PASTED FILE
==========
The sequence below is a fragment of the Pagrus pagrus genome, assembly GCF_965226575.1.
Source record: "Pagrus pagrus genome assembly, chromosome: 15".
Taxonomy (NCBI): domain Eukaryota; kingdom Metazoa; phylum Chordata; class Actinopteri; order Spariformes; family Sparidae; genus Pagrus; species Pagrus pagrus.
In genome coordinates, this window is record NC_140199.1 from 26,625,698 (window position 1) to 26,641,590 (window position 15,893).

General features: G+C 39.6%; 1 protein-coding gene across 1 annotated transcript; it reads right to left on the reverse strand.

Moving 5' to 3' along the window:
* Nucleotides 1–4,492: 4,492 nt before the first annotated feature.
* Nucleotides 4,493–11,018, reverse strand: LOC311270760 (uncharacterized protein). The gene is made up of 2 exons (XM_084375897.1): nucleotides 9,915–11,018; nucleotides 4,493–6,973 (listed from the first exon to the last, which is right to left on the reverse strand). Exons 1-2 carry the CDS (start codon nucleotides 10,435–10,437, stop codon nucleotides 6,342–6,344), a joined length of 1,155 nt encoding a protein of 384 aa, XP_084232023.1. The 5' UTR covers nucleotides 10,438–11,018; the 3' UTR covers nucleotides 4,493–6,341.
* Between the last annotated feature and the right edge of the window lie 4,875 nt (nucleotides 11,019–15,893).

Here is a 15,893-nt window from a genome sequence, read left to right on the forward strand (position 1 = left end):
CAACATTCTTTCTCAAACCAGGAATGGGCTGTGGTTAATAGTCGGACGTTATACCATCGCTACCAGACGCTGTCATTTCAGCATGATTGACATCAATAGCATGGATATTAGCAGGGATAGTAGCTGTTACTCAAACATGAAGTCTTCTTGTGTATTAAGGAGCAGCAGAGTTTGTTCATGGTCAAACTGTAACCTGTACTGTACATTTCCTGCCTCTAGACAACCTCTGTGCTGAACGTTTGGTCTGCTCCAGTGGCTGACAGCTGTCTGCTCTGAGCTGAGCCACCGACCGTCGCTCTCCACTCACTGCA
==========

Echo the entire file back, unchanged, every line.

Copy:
The sequence below is a fragment of the Pagrus pagrus genome, assembly GCF_965226575.1.
Source record: "Pagrus pagrus genome assembly, chromosome: 15".
Taxonomy (NCBI): domain Eukaryota; kingdom Metazoa; phylum Chordata; class Actinopteri; order Spariformes; family Sparidae; genus Pagrus; species Pagrus pagrus.
In genome coordinates, this window is record NC_140199.1 from 26,625,698 (window position 1) to 26,641,590 (window position 15,893).

General features: G+C 39.6%; 1 protein-coding gene across 1 annotated transcript; it reads right to left on the reverse strand.

Moving 5' to 3' along the window:
* Nucleotides 1–4,492: 4,492 nt before the first annotated feature.
* Nucleotides 4,493–11,018, reverse strand: LOC311270760 (uncharacterized protein). The gene is made up of 2 exons (XM_084375897.1): nucleotides 9,915–11,018; nucleotides 4,493–6,973 (listed from the first exon to the last, which is right to left on the reverse strand). Exons 1-2 carry the CDS (start codon nucleotides 10,435–10,437, stop codon nucleotides 6,342–6,344), a joined length of 1,155 nt encoding a protein of 384 aa, XP_084232023.1. The 5' UTR covers nucleotides 10,438–11,018; the 3' UTR covers nucleotides 4,493–6,341.
* Between the last annotated feature and the right edge of the window lie 4,875 nt (nucleotides 11,019–15,893).

Here is a 15,893-nt window from a genome sequence, read left to right on the forward strand (position 1 = left end):
CAACATTCTTTCTCAAACCAGGAATGGGCTGTGGTTAATAGTCGGACGTTATACCATCGCTACCAGACGCTGTCATTTCAGCATGATTGACATCAATAGCATGGATATTAGCAGGGATAGTAGCTGTTACTCAAACATGAAGTCTTCTTGTGTATTAAGGAGCAGCAGAGTTTGTTCATGGTCAAACTGTAACCTGTACTGTACATTTCCTGCCTCTAGACAACCTCTGTGCTGAACGTTTGGTCTGCTCCAGTGGCTGACAGCTGTCTGCTCTGAGCTGAGCCACCGACCGTCGCTCTCCACTCACTGCA